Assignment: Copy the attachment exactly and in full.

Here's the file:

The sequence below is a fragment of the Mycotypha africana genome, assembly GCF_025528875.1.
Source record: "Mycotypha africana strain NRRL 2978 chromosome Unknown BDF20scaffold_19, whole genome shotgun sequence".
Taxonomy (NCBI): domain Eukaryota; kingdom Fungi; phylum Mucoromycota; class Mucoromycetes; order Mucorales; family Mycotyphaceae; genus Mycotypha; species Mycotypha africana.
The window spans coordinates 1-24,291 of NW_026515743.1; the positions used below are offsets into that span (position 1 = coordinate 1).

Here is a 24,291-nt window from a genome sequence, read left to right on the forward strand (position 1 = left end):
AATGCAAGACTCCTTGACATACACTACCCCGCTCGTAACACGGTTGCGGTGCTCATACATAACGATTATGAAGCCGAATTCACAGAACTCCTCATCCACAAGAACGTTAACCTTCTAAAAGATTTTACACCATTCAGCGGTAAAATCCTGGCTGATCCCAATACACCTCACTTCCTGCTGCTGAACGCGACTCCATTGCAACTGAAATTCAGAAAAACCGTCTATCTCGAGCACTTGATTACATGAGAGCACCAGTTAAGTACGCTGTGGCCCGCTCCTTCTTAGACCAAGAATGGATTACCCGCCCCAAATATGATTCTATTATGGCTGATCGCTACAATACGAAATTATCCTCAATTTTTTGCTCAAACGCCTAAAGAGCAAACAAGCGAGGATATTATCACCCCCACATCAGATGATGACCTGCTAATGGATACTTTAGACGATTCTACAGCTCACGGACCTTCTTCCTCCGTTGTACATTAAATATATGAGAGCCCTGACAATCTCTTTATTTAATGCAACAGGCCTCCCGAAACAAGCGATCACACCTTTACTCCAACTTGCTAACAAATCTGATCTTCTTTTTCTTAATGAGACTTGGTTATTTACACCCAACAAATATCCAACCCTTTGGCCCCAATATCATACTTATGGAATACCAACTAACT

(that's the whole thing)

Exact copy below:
The sequence below is a fragment of the Mycotypha africana genome, assembly GCF_025528875.1.
Source record: "Mycotypha africana strain NRRL 2978 chromosome Unknown BDF20scaffold_19, whole genome shotgun sequence".
Taxonomy (NCBI): domain Eukaryota; kingdom Fungi; phylum Mucoromycota; class Mucoromycetes; order Mucorales; family Mycotyphaceae; genus Mycotypha; species Mycotypha africana.
The window spans coordinates 1-24,291 of NW_026515743.1; the positions used below are offsets into that span (position 1 = coordinate 1).

Here is a 24,291-nt window from a genome sequence, read left to right on the forward strand (position 1 = left end):
AATGCAAGACTCCTTGACATACACTACCCCGCTCGTAACACGGTTGCGGTGCTCATACATAACGATTATGAAGCCGAATTCACAGAACTCCTCATCCACAAGAACGTTAACCTTCTAAAAGATTTTACACCATTCAGCGGTAAAATCCTGGCTGATCCCAATACACCTCACTTCCTGCTGCTGAACGCGACTCCATTGCAACTGAAATTCAGAAAAACCGTCTATCTCGAGCACTTGATTACATGAGAGCACCAGTTAAGTACGCTGTGGCCCGCTCCTTCTTAGACCAAGAATGGATTACCCGCCCCAAATATGATTCTATTATGGCTGATCGCTACAATACGAAATTATCCTCAATTTTTTGCTCAAACGCCTAAAGAGCAAACAAGCGAGGATATTATCACCCCCACATCAGATGATGACCTGCTAATGGATACTTTAGACGATTCTACAGCTCACGGACCTTCTTCCTCCGTTGTACATTAAATATATGAGAGCCCTGACAATCTCTTTATTTAATGCAACAGGCCTCCCGAAACAAGCGATCACACCTTTACTCCAACTTGCTAACAAATCTGATCTTCTTTTTCTTAATGAGACTTGGTTATTTACACCCAACAAATATCCAACCCTTTGGCCCCAATATCATACTTATGGAATACCAACTAACT